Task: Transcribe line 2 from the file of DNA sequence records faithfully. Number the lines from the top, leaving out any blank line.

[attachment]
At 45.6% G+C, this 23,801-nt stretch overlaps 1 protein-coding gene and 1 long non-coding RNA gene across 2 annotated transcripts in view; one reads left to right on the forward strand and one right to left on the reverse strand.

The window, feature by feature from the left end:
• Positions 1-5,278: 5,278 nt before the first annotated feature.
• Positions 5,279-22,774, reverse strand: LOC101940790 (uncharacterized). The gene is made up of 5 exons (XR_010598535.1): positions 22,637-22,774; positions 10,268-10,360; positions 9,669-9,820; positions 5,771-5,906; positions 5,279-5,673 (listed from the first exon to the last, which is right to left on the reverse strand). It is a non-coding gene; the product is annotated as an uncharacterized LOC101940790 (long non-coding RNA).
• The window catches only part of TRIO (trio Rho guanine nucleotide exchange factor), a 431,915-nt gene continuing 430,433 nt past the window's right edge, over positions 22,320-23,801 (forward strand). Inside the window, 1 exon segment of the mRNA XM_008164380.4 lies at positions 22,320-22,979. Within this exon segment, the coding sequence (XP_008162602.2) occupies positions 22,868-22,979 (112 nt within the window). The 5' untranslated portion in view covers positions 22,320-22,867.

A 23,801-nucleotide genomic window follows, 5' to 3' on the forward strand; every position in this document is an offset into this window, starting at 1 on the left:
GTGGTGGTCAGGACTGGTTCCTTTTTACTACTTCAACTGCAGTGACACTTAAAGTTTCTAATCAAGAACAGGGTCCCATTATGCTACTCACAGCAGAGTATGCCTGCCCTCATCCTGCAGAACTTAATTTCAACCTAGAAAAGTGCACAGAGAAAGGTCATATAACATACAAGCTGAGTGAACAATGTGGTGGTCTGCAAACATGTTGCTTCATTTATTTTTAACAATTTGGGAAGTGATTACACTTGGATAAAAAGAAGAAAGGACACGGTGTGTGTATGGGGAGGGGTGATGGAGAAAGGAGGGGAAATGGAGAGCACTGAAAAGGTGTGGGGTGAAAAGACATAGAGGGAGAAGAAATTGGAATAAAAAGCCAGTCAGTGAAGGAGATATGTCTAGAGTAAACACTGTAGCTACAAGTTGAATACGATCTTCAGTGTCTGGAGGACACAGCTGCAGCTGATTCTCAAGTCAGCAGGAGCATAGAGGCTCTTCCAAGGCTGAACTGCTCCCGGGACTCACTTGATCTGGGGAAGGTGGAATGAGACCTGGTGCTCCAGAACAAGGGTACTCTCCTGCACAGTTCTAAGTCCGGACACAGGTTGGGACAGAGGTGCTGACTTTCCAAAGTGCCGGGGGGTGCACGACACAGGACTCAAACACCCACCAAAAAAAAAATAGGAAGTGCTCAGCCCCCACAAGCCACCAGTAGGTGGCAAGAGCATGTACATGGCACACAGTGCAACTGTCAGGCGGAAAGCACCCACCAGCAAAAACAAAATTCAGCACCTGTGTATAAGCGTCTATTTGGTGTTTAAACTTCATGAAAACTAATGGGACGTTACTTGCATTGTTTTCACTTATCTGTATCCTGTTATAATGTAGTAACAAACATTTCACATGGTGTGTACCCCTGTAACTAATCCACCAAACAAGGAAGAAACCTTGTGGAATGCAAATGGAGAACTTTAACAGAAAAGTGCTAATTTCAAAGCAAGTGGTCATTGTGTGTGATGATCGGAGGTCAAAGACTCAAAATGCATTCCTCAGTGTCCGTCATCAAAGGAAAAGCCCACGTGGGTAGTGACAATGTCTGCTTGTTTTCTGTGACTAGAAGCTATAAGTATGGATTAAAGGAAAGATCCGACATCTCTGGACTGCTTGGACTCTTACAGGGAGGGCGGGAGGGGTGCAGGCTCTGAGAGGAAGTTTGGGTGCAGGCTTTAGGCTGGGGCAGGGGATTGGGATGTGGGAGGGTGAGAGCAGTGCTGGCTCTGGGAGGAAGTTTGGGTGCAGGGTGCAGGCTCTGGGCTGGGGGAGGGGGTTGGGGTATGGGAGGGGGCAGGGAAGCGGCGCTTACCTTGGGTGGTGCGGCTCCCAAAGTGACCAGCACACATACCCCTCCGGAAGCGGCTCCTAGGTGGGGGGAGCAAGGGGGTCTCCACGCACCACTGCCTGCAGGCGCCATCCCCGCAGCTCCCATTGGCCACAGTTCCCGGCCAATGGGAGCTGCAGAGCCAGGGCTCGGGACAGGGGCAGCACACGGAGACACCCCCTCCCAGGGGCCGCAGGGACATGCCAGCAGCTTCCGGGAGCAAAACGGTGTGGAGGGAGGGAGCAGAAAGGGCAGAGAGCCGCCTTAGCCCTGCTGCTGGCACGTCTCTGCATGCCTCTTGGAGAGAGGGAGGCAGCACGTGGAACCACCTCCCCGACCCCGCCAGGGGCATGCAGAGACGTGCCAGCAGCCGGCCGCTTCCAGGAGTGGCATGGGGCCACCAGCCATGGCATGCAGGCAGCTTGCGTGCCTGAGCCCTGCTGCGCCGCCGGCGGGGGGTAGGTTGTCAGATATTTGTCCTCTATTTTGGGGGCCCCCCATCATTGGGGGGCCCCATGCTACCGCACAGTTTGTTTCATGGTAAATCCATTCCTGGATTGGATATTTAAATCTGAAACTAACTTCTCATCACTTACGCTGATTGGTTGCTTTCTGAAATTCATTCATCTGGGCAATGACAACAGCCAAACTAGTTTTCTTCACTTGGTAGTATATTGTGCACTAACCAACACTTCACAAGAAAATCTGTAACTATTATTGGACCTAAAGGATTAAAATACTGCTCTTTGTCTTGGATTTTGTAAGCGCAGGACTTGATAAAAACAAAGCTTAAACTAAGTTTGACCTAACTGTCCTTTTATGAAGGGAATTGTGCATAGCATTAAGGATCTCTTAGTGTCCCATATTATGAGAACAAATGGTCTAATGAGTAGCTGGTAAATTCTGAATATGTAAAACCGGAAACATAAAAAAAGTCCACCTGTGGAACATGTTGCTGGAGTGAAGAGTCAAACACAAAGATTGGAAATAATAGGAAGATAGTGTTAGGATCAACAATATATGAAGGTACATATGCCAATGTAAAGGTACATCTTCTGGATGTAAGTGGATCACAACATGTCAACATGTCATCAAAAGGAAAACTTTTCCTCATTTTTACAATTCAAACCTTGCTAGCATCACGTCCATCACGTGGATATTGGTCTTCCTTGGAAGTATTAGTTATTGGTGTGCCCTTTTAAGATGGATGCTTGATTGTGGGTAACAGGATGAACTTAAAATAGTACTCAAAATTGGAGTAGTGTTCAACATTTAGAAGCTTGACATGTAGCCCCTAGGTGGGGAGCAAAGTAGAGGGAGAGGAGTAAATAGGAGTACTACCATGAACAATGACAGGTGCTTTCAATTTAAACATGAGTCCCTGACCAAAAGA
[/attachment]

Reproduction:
The window, feature by feature from the left end: